Renault Vivastella – Peter Schmitz
The provisional government accused Louis Renault of collaborating with the Germans and he was arrested on 23 September 1944, as were several other French automobile-industry leaders. Renault’s harsh handling of the 1936–1938 strikes had left him without political allies and no one came to his aid.
General de Gaulle was keen to resist Communist Party attempts to monopolise the political dividends available to resistance heroes and the government ‘requisitioned’ the Renault factories – the only businesses so treated.
Louis Renault died in prison one month later, under highly suspicious circumstances.
On 16 January 1945, Louis Renault’s company was formally nationalised as Régie Nationale des Usines Renault. In subsequent years, the Renault family tried to have the nationalisation rescinded by French courts and receive compensation. In 1945, and again in 1961, the Courts responded that they had no authority to review the government’s actions.
Under the leadership of Pierre Lefaucheux, Renault experienced commercial resurgence, but with labour unrest that continued into the 1980s.
Renault 4CV – Berthold Werner
In secrecy during the war, Louis Renault had developed the rear-engined 4CV that was launched in 1946. The 4CV proved a rival for the Morris Minor and Volkswagen Beetle and sales of more than half a million were achieved by 1961.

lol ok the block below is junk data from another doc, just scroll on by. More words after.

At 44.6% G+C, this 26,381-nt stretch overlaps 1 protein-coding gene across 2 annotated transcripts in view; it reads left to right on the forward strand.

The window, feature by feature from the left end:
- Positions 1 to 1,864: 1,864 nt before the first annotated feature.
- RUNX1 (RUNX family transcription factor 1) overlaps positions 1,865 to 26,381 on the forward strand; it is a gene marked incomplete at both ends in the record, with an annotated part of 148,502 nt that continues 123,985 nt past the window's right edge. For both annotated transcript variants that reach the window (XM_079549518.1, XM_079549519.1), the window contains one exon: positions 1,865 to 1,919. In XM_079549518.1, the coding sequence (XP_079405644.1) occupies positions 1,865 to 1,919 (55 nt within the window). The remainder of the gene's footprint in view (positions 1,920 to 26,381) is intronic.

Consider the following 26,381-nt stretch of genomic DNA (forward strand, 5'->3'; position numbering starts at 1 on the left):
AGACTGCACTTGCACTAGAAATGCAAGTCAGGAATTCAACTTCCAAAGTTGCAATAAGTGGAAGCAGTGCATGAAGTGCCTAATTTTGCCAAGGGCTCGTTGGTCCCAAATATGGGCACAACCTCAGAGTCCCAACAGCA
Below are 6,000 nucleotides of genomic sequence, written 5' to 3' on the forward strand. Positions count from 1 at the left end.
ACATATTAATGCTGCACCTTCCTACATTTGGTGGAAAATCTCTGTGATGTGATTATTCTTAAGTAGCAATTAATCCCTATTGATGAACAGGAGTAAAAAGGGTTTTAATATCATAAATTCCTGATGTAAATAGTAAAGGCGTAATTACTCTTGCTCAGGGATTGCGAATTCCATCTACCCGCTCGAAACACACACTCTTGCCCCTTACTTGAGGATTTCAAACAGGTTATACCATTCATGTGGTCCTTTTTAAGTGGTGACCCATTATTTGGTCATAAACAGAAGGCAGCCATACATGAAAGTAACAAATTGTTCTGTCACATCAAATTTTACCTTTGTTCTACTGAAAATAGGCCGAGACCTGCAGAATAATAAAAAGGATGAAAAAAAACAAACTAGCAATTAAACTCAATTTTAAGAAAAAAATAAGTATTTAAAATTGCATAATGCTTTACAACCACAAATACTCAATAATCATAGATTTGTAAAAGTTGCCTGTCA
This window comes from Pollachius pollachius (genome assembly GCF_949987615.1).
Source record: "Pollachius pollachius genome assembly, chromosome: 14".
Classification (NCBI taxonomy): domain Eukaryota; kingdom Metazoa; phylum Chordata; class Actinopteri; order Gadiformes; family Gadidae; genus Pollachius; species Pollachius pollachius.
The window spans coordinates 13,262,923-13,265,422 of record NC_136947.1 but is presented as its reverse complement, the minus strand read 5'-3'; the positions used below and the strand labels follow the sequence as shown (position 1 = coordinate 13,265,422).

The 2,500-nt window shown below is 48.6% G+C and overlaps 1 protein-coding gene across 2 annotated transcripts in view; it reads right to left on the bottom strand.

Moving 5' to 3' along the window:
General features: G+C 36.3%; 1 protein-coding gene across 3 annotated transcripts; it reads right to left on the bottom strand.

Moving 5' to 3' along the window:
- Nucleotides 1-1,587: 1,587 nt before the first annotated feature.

Renault debuted the conventional two-litre, four-cylinder Renault Frégate in 1951.
1959 Renault Fregate Transfluide – Garage de l’Est
After the success of the 4CV, Lefacheux continued to defy the postwar French Ministry of Industrial Production, by directing the development of its successor, the Dauphine. Renault also sold the Renault Floride roadster.
Renault Dauphine – Berrit
Renault Floride S – Lothar Spurzem
Renault then launched two successful cars – the Renault 4 (1961–1992) and the Renault 8. The Gordini racing version had great performance fo the time, but rear weight bias was a problem. (Allan Whiting had an R8 and loved its comfy ride, but the handling was tad dodgy…)